Paul Gough is Pro Vice-Chancellor and Vice-President at RMIT University. He is executive head of the College of Design and Social Context.

A painter, broadcaster and writer, he has exhibited globally and is represented in the permanent collection of the Imperial War Museum, London; the Canadian War Museum, Ottawa and the National War Memorial, New Zealand. 

He has published widely in cultural history, cultural geography and heritage studies, and has written or edited eight books, including monographs on the war artists Stanley Spencer and Paul Nash. He has also published on peace gardens, sites of remembrance, and the street artist, Banksy.

More from this issue

More from this issue

Like many of us who supervise research in Creative Arts practice, I spend a lot of my time navigating what I do not know. Perhaps this is part of the attraction of mentoring research at this level. Although I have been supervising Creative Arts PhDs for almost 20 years, I have become aware in the last decade of a rich interface between our disciplines and indigenous inquiry

The extraordinary growth in both quality and quantity of Asian arts education arrived with a distinctly new edge in 2017. After more than 15 years of identifying needed aspects of Western contemporary arts and arts training, the last decade has been focused upon catching up, on inviting Western experts to teach, sending staff abroad, and in establishing conferences that allow arts training to be discussed within Asia. There is now a wealth of quality arts colleges and universities across Asia, and activities and publications on arts education now surpasses Australasia.

Friends, relatives, colleagues and past students are mourning the death of Debra Porch, until recently an Associate Professor of Fine Arts at Queensland College of Art.

I’m writing in the weeks following the end of Singapore Art Week 2018, and the full schedule of exhibition tours and meetings with international museum, gallery and education professionals it marked at the Institute of Contemporary Arts Singapore. The ICA Singapore is the curatorial division of Lasalle College of the Arts. Art Week’s many and various artists and visitors are reminders of the increasingly global context for our programme but also of the capricious field into which Lasalle fine arts graduates will emerge.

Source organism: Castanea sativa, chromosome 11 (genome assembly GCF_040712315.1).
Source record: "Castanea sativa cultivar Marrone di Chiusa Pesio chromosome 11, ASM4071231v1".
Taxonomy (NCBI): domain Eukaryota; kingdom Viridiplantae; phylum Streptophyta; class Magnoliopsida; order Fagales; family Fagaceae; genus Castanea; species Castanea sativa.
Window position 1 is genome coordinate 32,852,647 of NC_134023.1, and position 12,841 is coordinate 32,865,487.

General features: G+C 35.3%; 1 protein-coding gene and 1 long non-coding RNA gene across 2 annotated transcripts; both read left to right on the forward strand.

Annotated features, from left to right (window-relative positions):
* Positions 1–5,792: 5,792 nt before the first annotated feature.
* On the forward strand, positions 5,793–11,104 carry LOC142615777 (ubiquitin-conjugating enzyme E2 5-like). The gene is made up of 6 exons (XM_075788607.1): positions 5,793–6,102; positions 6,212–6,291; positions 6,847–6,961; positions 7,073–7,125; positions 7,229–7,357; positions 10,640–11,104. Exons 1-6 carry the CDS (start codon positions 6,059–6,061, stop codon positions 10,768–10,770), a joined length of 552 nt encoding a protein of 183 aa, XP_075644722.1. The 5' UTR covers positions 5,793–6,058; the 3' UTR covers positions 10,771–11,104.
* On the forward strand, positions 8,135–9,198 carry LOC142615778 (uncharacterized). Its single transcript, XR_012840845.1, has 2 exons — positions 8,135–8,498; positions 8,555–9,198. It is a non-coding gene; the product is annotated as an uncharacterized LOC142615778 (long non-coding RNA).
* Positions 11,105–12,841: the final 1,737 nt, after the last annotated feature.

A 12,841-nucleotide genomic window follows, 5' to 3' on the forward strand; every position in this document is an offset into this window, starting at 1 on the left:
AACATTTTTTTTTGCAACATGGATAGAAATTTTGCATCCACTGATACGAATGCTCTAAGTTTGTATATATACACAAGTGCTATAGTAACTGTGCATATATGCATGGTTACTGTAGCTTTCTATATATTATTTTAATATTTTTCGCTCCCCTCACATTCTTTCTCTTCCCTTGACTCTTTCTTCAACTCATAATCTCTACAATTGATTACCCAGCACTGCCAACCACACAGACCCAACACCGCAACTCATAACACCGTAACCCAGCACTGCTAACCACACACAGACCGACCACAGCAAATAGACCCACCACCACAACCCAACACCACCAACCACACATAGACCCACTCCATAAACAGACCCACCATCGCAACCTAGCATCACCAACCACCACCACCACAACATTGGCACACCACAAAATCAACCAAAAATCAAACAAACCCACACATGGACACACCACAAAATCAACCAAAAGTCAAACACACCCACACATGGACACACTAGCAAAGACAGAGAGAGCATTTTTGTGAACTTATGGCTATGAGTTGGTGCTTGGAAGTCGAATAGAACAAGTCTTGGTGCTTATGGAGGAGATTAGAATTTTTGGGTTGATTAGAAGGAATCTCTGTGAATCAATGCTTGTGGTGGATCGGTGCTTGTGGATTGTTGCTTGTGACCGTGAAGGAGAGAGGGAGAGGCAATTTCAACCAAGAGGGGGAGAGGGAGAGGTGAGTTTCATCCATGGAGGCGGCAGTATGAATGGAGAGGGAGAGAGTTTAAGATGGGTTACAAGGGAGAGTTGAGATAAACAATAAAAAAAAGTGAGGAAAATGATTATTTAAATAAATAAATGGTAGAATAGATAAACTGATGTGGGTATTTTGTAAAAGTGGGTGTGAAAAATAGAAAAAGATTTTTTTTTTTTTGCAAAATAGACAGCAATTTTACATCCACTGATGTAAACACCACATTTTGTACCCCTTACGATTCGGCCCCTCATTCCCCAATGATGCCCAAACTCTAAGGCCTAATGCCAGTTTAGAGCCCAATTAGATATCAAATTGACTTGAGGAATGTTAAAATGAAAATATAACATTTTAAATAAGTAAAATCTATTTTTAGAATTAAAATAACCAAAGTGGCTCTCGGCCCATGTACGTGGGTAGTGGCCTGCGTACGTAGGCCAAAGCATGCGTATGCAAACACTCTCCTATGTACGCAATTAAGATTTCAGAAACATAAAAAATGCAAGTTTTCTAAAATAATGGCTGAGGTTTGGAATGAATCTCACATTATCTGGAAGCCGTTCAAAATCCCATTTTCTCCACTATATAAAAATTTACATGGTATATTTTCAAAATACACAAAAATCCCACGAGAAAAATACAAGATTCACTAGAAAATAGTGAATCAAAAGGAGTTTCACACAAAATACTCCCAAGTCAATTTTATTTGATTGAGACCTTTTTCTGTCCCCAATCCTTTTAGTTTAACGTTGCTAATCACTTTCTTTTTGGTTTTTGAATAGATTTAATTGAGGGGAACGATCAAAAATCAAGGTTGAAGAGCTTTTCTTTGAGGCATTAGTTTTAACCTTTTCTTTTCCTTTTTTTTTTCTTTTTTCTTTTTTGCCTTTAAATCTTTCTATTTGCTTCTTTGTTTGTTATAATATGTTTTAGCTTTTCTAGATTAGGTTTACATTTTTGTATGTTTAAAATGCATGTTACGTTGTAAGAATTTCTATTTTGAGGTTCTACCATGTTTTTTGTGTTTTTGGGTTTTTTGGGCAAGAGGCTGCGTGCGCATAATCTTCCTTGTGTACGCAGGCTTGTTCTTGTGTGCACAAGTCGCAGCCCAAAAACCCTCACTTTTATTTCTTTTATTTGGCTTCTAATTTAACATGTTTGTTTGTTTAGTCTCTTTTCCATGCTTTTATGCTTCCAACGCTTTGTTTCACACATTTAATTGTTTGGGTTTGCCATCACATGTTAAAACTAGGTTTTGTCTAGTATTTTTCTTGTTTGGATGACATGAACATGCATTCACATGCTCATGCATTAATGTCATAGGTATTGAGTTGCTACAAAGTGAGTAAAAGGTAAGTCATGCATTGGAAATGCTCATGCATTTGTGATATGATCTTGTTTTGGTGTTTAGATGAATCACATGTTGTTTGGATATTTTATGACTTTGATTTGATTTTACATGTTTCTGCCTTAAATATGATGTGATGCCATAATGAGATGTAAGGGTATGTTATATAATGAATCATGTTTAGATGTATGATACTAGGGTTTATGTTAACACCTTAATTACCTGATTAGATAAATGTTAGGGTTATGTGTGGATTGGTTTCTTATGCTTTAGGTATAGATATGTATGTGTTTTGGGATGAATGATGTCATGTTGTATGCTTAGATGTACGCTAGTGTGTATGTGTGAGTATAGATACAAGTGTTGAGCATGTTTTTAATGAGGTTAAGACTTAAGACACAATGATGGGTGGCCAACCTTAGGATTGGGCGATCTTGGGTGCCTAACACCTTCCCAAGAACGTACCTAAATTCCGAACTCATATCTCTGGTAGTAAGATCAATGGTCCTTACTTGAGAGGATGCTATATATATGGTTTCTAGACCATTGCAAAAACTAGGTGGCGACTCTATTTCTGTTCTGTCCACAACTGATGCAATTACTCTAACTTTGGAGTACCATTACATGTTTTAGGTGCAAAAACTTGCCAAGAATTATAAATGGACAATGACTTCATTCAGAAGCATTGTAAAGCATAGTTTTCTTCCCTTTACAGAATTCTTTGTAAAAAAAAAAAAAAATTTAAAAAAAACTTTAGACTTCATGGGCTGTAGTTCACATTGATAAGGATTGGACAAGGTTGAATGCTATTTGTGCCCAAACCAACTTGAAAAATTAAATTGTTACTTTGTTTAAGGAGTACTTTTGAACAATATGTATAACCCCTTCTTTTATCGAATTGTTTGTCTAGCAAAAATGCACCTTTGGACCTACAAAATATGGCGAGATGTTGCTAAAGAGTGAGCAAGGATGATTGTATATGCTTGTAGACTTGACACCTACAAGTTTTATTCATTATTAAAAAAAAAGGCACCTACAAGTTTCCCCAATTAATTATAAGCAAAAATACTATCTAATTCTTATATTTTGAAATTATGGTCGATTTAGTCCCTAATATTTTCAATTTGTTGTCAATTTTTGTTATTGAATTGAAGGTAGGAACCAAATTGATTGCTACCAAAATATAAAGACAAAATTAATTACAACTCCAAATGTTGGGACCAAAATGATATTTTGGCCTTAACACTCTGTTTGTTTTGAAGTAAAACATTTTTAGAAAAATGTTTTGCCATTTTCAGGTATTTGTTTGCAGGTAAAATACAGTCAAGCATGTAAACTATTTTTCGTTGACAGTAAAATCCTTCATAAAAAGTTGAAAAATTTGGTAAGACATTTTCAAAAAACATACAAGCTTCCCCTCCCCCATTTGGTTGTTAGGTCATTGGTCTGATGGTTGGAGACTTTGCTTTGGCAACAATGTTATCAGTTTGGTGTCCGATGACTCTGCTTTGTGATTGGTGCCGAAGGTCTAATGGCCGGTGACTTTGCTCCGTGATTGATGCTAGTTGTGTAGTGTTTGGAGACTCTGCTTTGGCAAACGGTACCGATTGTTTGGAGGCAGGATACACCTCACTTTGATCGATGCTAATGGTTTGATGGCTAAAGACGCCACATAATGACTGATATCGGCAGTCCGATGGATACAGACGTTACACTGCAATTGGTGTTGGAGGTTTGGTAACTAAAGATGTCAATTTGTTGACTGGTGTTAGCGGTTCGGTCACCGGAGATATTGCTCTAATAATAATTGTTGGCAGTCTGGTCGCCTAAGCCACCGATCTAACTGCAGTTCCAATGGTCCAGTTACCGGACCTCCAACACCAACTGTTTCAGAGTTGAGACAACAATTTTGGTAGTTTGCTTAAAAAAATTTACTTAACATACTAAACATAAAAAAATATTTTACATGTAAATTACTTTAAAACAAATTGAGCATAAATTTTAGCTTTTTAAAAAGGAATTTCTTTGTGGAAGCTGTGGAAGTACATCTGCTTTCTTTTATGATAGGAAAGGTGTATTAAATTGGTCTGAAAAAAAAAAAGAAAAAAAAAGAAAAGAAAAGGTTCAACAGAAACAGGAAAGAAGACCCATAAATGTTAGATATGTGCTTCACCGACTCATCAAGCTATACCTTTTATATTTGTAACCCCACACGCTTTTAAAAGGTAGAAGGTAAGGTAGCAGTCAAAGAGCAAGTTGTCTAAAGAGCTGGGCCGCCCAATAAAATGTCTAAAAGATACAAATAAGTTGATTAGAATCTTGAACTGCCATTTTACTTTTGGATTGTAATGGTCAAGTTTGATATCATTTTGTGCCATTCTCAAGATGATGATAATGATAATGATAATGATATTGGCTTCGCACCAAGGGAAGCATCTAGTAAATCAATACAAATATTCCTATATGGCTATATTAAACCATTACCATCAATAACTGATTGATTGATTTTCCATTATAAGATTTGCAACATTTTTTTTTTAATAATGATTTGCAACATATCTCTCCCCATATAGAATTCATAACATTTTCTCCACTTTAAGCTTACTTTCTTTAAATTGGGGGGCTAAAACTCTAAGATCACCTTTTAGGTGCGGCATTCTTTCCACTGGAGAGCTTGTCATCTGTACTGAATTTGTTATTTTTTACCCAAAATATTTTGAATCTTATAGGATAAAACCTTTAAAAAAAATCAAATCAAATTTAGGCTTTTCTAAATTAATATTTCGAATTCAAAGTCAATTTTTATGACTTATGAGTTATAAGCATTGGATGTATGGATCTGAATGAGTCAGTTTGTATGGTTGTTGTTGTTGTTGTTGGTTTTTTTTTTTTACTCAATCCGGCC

The arts have always been at the center of human life and civilisational progress in African communities. In the pre-colonial period, the arts defined cultural expressions, mediated community structures, and facilitated the generation, articulation and flow of knowledge within communities

A conversation between Clive Barstow, and Professor Chen Huagang, Dean of Art & Design at Guandong Baiyun University in China (with thanks to translator Jie He).

An ongoing state of wonderful “little ease” might be the best way to sum up 2017. What that ongoing state of “little ease” continued to reveal and what is exciting moving forwards is the very extraordinary ways in which dance training produces truly ‘agile beasts’ – capable, intelligent, resilient, adaptable and inspiring collaborators and artistic leaders.

Thinking about tertiary creative arts in 2018, it is worth reflecting on the 2017 ACUADS Conference at the ANU School of Art and Design, which probed the theme ‘Value’. At a time when Australian tertiary art and design schools are facing increasing economic and political challenges, this was a vital focus, and resulted in the sharing of key research, and productive discussions.

Art and research, typically, have their own focal points and contextual understanding of relevance for their fields. But there is at least one strong overlapping area, and artistic research is at the core of this today. Artistic Research is multi-coloured, curiosity driven, open to apply and adapt methods and reach out for topics challenging the given

As we settle into the 2018 academic year in Australia, surrounded by the confused faces of new students (and staff) and enmeshed in ERA statements, research impact and engagement justifications and the uncertainty of government plans for teaching and learning funding, we can forget that our world of creative arts education is bigger than the institutionally created boxes that immediately surround us.

I was recently introduced to a verb I hadn’t encountered before. I was attending—as a supervisor—a session looking to create opportunities for doctoral researchers (mostly of a STEM kind) . . . . the session (for me) had one good outcome, and this was learning this new verb. Angular, gauche and graceless, with zero poetry, it is however precise and pulls no punches: to self-select-out.

Following a period of research consolidation in 2015 and 2016, 2017 saw the Australian Screen Production Education and Research Association (ASPERA) ‘up the stakes’ with regard to its capacity for disciplinary research and, importantly, its future. We launched the report Screen Production Research Reporting: An ASPERA Scoping Project ... to capture some of the long-standing discussions and issues the discipline was facing.

On Tuesday December 12, 2017, in unceded Wurundjeri territory, a group of 40 artists/designers/researchers/curators/educators from Australia and Aotearoa New Zealand came together at RMIT University to start to discuss the future of Social Practice in Art and Design. Using human relations as method and content across art and design, social practice connects creative practitioners with communities, industries and institutions to address contemporary social and political issues.

Here in Australian higher arts education, we are presiding over some ‘interesting’ times ourselves. With a divided polity, seemingly, but not only, separated along education and value and belief system lines, we are finding an astonishing and baffling suspicion of ‘expertise’ and what has been called ‘wilful ignorance’ or the US legal term ‘wilful blindness’.